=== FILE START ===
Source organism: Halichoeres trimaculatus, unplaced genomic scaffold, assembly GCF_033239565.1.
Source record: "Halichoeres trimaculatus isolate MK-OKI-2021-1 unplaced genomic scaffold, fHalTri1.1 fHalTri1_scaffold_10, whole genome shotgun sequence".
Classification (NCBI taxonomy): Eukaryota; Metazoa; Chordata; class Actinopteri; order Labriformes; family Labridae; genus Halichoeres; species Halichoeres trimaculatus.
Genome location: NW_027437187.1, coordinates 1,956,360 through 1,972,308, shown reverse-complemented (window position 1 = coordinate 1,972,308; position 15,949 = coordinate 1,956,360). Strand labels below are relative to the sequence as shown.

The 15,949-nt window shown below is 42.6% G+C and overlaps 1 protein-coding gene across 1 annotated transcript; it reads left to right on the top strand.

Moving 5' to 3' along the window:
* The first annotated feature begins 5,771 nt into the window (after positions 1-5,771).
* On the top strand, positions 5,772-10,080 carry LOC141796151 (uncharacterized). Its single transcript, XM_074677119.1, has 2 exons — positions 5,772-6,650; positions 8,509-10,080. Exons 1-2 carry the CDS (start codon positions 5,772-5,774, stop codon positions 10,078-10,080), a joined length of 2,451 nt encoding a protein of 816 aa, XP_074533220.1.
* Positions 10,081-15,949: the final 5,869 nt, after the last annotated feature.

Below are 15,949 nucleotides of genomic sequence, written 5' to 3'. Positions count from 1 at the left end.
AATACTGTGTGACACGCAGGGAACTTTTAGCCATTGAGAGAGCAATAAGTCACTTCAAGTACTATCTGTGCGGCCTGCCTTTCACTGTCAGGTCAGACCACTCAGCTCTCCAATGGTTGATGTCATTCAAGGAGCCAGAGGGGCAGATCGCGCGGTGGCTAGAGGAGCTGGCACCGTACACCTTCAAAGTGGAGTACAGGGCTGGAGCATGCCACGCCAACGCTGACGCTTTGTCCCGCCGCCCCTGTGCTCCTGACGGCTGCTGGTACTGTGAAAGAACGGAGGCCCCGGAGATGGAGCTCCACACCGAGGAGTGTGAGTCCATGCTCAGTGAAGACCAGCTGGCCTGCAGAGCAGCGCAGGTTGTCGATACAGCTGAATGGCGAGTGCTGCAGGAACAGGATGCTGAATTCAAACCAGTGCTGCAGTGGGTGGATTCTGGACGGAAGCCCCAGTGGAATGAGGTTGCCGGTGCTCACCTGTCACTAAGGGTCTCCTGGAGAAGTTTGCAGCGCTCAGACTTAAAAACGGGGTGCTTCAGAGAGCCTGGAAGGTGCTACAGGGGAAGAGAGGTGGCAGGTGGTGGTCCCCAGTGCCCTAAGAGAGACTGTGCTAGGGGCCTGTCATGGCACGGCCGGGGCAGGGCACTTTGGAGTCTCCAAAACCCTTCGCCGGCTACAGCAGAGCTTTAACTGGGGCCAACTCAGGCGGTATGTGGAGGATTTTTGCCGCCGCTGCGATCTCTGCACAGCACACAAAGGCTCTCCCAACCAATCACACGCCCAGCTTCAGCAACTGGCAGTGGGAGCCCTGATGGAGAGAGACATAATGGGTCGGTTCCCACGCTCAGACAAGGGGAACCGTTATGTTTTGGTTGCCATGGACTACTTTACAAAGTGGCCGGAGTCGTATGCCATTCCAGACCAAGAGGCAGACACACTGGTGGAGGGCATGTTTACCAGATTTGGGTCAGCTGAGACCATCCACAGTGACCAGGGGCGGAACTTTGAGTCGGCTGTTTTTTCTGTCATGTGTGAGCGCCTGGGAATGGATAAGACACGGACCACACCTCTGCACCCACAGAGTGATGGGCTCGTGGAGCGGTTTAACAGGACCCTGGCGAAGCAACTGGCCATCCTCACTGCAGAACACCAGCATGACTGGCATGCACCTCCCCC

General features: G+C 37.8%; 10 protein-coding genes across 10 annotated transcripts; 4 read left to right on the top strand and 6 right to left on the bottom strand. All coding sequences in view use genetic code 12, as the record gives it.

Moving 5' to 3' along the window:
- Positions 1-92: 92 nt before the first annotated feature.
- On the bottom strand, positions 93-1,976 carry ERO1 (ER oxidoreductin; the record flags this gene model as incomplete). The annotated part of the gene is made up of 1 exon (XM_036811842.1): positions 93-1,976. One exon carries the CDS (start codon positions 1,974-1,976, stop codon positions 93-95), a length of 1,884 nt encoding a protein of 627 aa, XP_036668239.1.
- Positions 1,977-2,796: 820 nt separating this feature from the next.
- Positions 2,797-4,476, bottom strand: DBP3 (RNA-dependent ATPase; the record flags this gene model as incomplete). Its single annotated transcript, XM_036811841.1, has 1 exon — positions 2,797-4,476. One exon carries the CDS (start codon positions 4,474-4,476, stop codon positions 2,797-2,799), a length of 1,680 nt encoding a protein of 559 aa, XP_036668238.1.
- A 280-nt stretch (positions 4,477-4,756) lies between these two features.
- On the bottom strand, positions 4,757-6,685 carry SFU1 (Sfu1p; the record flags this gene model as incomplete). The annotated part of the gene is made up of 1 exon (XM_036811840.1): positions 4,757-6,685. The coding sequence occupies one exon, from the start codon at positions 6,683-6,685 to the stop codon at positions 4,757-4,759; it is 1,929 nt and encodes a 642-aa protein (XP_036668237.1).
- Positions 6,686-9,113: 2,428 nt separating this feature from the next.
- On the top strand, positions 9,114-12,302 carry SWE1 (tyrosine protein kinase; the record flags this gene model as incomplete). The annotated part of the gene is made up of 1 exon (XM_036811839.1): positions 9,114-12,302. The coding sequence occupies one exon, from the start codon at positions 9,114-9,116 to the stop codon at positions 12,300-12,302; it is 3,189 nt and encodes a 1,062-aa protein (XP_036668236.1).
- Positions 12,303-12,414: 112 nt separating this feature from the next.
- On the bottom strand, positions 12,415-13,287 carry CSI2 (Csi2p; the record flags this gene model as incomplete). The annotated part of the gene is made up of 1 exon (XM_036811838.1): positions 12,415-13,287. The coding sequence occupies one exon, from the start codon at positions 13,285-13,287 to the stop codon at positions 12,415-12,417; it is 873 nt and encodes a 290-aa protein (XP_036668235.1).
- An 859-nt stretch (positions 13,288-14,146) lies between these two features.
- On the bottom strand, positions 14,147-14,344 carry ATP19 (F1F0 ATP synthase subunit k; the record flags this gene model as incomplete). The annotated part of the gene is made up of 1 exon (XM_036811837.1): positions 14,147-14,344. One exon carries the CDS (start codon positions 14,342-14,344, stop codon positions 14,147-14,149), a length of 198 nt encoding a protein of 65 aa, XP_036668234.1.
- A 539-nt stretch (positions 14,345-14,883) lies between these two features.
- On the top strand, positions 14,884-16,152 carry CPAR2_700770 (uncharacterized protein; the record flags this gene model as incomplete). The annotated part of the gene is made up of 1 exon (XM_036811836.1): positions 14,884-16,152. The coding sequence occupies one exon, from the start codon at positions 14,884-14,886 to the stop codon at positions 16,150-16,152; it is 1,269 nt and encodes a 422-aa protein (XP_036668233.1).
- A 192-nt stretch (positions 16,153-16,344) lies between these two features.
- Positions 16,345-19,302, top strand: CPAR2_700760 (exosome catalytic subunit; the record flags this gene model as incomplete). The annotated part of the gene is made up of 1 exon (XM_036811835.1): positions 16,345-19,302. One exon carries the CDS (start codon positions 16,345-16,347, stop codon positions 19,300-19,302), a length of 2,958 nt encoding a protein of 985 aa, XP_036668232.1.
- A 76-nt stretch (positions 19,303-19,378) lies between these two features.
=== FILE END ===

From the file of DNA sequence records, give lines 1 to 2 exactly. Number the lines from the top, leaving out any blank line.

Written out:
Source organism: Halichoeres trimaculatus, unplaced genomic scaffold, assembly GCF_033239565.1.
Source record: "Halichoeres trimaculatus isolate MK-OKI-2021-1 unplaced genomic scaffold, fHalTri1.1 fHalTri1_scaffold_10, whole genome shotgun sequence".